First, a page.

From a therapeutic perspective, correcting isoform imbalance, be it tau or another transcript, would require ideally direct intervention at the RNA level, hence maintaining endogenous transcriptional control. Reduction of E10 inclusion has been achieved by using oligonucleotides binding to E10 splice junctions in PC12 cells that express predominantly E10+ tau (Kalbfuss et al., 2001). Another, more versatile strategy is to reprogram tau mRNA using spliceosome-mediated RNA trans-splicing, or SMaRT (Puttaraju et al., 1999). SMaRT creates a chimeric mRNA through a trans-splicing reaction mediated by the spliceosome between the 5′ splice site of an endogenous target pre-mRNA and the 3′ splice site of an exogenously delivered pre-trans-splicing RNA molecule. Tau pre-mRNA is a suitable target for SMaRT at the level of E10 splicing, and the 3′end of the tau message can be replaced by the 3′end of a pre-trans-splicing molecule containing human tau exons 10-13 and a targeting domain binding to intron 9. Furthermore, cis-splicing exclusion of E10 can be by-passed by trans-splicing, and conversion of E10- tau RNA into E10+ RNA can be achieved with an efficiency of ∼30% (Rodriguez-Martin et al., 2005). Thus, trans-splicing strategies can be used to replace efficiently alternatively spliced exons and suggest a potential therapeutic application of SMaRT not only for tauopathies but also for other disorders linked to impairment of alternative splicing.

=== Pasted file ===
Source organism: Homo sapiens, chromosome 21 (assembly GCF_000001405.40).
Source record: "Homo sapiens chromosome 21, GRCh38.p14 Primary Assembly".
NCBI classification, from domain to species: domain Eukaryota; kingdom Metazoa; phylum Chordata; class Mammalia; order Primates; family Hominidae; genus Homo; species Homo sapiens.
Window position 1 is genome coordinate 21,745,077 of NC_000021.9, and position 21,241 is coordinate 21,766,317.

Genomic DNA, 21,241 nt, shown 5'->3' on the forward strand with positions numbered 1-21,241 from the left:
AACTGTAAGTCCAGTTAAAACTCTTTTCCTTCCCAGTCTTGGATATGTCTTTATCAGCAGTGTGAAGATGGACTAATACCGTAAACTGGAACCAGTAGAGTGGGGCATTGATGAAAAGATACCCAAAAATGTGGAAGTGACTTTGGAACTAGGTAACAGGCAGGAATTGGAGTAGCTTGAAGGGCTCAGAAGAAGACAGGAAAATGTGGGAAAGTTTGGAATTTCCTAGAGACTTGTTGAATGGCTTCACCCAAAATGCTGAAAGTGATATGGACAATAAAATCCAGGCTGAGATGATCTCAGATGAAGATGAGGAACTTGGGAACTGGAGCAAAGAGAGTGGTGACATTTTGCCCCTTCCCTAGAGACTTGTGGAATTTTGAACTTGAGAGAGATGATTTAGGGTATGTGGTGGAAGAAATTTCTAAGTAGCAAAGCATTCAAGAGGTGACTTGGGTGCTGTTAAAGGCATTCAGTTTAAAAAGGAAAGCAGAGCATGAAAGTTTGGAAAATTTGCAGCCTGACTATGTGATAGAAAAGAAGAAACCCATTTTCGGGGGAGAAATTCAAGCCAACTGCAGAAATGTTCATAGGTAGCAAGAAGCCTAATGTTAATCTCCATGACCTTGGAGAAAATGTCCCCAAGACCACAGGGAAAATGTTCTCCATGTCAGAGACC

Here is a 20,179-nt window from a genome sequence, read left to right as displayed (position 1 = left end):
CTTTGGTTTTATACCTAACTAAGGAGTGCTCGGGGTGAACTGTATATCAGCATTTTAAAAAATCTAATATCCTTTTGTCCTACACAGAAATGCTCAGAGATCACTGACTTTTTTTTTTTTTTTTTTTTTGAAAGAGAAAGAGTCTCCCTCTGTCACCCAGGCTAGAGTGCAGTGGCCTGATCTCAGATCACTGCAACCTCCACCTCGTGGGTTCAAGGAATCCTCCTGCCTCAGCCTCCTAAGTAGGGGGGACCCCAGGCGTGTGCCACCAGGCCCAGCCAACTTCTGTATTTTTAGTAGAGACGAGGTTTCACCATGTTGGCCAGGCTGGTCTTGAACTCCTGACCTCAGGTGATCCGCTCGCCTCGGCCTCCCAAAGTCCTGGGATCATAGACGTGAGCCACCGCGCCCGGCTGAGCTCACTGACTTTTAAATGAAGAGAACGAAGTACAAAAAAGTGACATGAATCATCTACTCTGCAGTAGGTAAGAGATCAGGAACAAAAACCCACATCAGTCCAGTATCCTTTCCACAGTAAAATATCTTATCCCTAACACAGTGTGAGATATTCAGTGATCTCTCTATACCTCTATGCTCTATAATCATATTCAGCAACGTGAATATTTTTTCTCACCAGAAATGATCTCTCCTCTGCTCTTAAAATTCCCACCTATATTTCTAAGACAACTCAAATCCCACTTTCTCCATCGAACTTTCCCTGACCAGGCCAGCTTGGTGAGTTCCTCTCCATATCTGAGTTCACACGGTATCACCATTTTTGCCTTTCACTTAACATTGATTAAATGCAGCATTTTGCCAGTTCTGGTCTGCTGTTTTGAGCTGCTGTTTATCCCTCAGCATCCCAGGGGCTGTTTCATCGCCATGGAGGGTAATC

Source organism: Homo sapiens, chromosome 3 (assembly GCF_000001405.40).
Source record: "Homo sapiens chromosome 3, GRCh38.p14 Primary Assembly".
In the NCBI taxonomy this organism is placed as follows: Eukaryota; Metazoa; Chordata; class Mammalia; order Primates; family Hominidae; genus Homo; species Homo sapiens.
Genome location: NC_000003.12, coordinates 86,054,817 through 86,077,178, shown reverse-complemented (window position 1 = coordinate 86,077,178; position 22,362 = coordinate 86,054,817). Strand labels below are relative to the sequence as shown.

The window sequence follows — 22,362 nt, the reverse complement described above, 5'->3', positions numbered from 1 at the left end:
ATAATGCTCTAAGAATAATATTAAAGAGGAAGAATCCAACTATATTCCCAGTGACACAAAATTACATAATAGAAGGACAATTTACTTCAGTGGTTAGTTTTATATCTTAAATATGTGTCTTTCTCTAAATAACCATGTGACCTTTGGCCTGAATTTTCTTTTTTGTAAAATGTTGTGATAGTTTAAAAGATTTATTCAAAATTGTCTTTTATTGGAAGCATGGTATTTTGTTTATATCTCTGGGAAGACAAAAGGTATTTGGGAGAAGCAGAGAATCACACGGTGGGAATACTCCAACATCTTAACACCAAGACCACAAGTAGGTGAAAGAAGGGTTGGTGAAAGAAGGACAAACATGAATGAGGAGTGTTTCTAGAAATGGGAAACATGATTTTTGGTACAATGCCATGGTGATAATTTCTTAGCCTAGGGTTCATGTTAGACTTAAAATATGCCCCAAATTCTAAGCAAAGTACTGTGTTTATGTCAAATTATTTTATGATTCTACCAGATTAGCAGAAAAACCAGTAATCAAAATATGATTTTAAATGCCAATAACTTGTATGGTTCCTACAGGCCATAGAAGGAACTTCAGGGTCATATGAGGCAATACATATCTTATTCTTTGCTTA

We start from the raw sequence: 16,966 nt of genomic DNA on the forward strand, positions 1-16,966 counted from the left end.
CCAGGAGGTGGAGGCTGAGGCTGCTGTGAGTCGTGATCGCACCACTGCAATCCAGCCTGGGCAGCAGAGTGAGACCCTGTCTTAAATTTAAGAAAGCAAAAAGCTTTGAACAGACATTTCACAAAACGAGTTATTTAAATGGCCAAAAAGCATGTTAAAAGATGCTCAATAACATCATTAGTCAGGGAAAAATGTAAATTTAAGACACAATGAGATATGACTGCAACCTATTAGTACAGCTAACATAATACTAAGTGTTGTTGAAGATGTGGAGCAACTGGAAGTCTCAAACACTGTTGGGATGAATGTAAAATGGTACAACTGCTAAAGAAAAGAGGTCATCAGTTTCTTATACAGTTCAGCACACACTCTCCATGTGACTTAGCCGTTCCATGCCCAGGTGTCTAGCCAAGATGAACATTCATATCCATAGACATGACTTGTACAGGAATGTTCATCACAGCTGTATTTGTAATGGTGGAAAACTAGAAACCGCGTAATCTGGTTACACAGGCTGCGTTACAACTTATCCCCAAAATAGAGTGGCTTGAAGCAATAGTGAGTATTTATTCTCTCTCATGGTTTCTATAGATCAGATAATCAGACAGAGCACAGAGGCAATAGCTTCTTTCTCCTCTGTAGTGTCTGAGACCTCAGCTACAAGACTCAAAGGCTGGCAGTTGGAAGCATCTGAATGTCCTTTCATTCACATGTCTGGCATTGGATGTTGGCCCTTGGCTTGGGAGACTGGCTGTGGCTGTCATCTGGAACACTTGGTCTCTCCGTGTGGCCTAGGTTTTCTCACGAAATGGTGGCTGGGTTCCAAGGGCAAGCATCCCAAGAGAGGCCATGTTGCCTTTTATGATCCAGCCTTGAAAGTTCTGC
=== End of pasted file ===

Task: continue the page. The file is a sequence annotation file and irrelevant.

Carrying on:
The above examples illustrated the implication of RNA-based neurotoxic mechanisms in a number of neurodegenerative conditions. The putative mechanisms involved are summarized in Figure 1. Disruption of alternative splicing regulation, resulting directly from either mutations affecting splicing regulatory elements or abnormal activity of RNA-binding proteins, can upset a tightly regulated tissue and developmentally regulated expression program leading to imbalance or inappropriate expression of isoforms of key proteins. Novel trans-dominant mechanisms offer a new perspective on the role of RNA in neurodegenerative processes. Surprisingly, both aspects of RNA-based mechanisms are linked to protein misfolding and aggregation, a hallmark of neurodegeneration. The realization that aberrant RNA processing is a mediator of at least some neurodegenerative processes point to specific RNAs as targets for novel therapeutic interventions.
Correspondence should be addressed to Jean-Marc Gallo, Medical Research Council Centre for Neurodegeneration Research and Department of Neurology, Institute of Psychiatry, King's College London, Box P037, De Crespigny Park, London SE5 8AF, UK. E-mail:.